• Companies submit their information via special questionnaires of the CDP Climate, CDP Water, CDP Supply Chain and CDP Forest platforms. Only one or more questionnaires can be submitted. This means that as a company, you decide yourself (or are requested to do so by your customer) in which areas disclosure is made.
  • The data submitted is evaluated by CDP according to a sophisticated method and differentiated according to industry and size. The score hierarchy has four levels, each with two sublevels:
    • D: Disclosure. The company has responded to the request for a report.
    • C: Awareness
    • B: Management
    • A: Leadership

Out of 9,000 companies that reported in 2020 in the area of climate, only 277 were able to achieve the highest level A.

  • If the reporting is carried out as a result of a customer or investor request, the service is free of charge for the requesting company. If the reporting is done on the company’s own initiative, a fee will be charged.


CDP is not a substitute for EcoVadis or Sedex. It clearly focuses on the E in ESG. However, a CDP report is credited very positively by both EcoVadis and Sedex.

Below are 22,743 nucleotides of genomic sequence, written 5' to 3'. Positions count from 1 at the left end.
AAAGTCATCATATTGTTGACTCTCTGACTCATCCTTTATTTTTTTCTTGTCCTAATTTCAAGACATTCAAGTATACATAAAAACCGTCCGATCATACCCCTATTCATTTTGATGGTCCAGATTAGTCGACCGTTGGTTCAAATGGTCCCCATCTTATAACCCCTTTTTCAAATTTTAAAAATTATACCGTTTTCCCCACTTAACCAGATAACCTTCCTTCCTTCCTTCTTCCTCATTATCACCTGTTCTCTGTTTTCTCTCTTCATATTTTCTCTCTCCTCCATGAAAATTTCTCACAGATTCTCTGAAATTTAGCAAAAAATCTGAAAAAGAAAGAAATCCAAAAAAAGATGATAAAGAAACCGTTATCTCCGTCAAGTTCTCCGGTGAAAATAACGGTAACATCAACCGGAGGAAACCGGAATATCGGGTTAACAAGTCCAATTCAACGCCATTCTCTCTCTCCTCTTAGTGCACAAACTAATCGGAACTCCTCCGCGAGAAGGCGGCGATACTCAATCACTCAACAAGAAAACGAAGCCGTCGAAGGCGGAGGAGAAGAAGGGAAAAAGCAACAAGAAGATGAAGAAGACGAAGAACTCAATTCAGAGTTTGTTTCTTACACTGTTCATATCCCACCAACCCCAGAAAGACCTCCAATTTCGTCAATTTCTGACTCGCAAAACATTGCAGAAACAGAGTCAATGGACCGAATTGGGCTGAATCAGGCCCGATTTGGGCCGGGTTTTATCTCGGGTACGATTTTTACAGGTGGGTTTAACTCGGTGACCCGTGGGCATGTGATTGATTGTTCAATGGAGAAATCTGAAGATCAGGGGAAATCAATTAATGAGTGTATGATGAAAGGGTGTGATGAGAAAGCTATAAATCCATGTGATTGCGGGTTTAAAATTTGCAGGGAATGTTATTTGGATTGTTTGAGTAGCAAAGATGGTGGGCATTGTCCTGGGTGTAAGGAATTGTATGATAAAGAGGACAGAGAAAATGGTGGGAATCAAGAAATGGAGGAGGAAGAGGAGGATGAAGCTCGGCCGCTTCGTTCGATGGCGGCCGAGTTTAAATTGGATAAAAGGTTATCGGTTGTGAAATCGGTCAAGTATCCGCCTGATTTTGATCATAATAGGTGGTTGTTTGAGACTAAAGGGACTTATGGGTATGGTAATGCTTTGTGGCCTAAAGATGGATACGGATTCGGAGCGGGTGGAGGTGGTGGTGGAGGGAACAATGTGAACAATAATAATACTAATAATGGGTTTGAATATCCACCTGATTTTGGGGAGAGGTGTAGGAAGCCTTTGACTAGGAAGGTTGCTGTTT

Where the rating pressure comes from and how to react.

When an ESG rating is due, the pressure usually comes from brands or consumer facing companies. They may, for example, have issued a climate statement and must now include their supply chains in the disclosure obligation. There is no other way for them to present and make transparent the emission values of their supply chain (Scope 3).

The public, media and regulators are putting on the pressure. Legal requirements such as the Supply Chain Duty of Care Act passed by the Bundestag on June 11 (be curious – we will report on this in our next newsletter) are demanding more and more transparency in supply chains. In times of the sustainability revolution, it is therefore not surprising that the “untested” self-disclosure is no longer sufficient. In the past, customer inquiries in which a customer specifically asked for compliance with formalized ratings and rankings were sometimes successfully ignored and sat out. But those days are over.


EcoVadis, Sedex and increasingly CDP are becoming mandatory for companies. This should not be taken lightly. And it should not be put on the back burner, because the preparatory work is extensive. It’s good to know that you have an experienced and convinced partner at your side. We support you pragmatically not only with EvoVadis and/or Sedex, but also with CDP and the creation of a climate strategy.

    You have questions about this article?

    Avatar photo

    Your contact person

    Jenny Walther-Thoß